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Future Fit Traning

Q is for Quadratus Lumborum

The quadratus lumborum (QL) muscle is a muscle of the posterior abdominal wall lying deep inside the abdomen and dorsal to the iliopsoas. It makes up most of your middle and lower back. We have one each side of our backs. All fibres together give the muscle a rectangular appearance.


The origin:


  • Apices of the transverses processes of the lumbar vertebrae 1-4
  • Iliolumbar ligament
  • Posterior third of the iliac crest

Insertion – inferior border of the 12th rib


The action:


  • Lateral flexion of the vertebral column
  • Extension of lumbar vertebral column
  • Fixes 12th rib during respiration and laterally flexes trunk

The QL can be a common source of lower back pain as it connects to the pelvis as well as the vertebra. The cause of pain can be when the erector spinae back muscles are weak or inhibited, which can occur through poor posture for long periods of time such as in a seated position. The QL will take over supporting the spine if the erector spinae is not functioning properly. This overuse of the QL can cause restriction of the blood flow which can eventually cause muscle spasm and pain.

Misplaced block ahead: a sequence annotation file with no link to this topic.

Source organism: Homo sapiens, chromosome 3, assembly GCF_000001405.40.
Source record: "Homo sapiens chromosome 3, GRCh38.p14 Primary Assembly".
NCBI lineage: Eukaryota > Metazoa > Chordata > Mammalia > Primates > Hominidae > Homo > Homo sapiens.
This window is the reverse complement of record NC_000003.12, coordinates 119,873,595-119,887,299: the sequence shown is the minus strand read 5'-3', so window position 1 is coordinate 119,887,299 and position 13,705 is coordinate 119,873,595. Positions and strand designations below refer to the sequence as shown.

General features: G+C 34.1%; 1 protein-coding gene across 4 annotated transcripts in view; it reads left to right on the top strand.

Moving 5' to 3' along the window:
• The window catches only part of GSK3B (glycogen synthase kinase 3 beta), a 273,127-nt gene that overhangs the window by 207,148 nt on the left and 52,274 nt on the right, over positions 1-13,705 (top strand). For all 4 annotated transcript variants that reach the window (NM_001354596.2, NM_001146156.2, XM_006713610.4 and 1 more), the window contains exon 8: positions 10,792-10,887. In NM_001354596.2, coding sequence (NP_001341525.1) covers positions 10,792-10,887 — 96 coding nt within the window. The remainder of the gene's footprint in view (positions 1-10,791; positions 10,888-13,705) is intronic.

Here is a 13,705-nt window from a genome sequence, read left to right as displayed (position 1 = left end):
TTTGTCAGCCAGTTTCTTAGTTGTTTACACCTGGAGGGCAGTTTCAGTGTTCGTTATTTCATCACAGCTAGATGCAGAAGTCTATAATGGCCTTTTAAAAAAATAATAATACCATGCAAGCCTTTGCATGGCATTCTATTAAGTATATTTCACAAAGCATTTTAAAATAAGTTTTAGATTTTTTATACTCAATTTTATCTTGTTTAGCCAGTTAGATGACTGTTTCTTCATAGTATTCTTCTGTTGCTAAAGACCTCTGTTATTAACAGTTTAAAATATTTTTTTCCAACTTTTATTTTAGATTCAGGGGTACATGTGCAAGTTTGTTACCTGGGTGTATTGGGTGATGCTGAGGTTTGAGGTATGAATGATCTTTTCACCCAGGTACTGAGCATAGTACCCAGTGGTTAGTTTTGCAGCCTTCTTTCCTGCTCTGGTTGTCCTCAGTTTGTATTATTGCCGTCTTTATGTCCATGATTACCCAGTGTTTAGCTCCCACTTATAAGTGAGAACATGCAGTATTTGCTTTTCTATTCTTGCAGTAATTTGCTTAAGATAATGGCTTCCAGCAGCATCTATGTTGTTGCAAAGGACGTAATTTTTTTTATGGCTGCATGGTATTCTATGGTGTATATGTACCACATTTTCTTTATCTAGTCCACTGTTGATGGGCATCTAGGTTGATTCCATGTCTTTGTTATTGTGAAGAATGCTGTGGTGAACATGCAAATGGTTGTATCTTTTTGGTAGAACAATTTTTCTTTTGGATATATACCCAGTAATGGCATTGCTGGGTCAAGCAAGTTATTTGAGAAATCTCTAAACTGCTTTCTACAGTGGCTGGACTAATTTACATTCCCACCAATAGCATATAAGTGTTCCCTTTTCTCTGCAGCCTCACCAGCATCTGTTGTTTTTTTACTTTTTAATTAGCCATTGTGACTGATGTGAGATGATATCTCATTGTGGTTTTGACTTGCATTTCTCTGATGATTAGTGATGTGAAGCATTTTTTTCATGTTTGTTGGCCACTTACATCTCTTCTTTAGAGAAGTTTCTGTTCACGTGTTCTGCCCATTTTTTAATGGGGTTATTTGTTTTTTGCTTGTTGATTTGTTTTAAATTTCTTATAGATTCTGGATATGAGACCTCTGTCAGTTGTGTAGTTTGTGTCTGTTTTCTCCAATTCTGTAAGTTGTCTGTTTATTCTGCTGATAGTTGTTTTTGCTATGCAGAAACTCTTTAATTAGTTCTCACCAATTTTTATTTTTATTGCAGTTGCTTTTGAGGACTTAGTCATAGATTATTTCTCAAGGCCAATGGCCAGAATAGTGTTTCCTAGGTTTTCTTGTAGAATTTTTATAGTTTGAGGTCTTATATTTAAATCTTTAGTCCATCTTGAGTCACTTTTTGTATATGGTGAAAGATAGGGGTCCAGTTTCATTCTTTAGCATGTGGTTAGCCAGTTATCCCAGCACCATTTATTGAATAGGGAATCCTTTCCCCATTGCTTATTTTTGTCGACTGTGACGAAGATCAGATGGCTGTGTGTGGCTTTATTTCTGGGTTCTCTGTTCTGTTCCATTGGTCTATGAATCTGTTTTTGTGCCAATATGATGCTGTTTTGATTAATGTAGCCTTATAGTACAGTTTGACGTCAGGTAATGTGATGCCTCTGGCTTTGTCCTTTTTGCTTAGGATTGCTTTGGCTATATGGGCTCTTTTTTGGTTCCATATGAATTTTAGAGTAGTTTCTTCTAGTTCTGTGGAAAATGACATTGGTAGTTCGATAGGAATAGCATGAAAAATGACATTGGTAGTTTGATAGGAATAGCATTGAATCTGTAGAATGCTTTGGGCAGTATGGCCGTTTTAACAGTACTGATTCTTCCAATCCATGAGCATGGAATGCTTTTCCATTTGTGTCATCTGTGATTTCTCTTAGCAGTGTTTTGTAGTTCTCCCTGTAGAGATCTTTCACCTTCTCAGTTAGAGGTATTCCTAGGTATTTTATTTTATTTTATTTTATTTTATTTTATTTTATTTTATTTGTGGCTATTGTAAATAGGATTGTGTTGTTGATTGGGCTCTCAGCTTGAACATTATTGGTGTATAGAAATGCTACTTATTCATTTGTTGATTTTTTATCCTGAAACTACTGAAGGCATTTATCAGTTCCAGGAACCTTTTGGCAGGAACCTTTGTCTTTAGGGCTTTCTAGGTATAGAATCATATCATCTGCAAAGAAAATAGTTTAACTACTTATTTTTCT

Continuous poor posture, especially in this seated position, can also cause kyphosis and will also put greater stress on the QL due to the weight being shifted forward and the spine and pelvis coming out of alignment. Promoting good posture and regular activity will help participants maintain a good posture and healthy muscles.


Here are some exercises/stretches for the QL:


  • The Side Plank -either on the elbow or hand, push yourself up from lying on the side so you are resting on the side of the lower foot. To make this slightly easier place the knee of the lower leg on the floor. Hold this for 30 seconds, then change sides
  • The Side Bridge – from the above starting position, hold the Side Plank but this time lift and lower the hips. Repeat on both sides
  • Cat Stretch – on all fours (Table Top), knees under hips and hands under shoulders, round the back like a cat stretching, tucking the head and pelvis under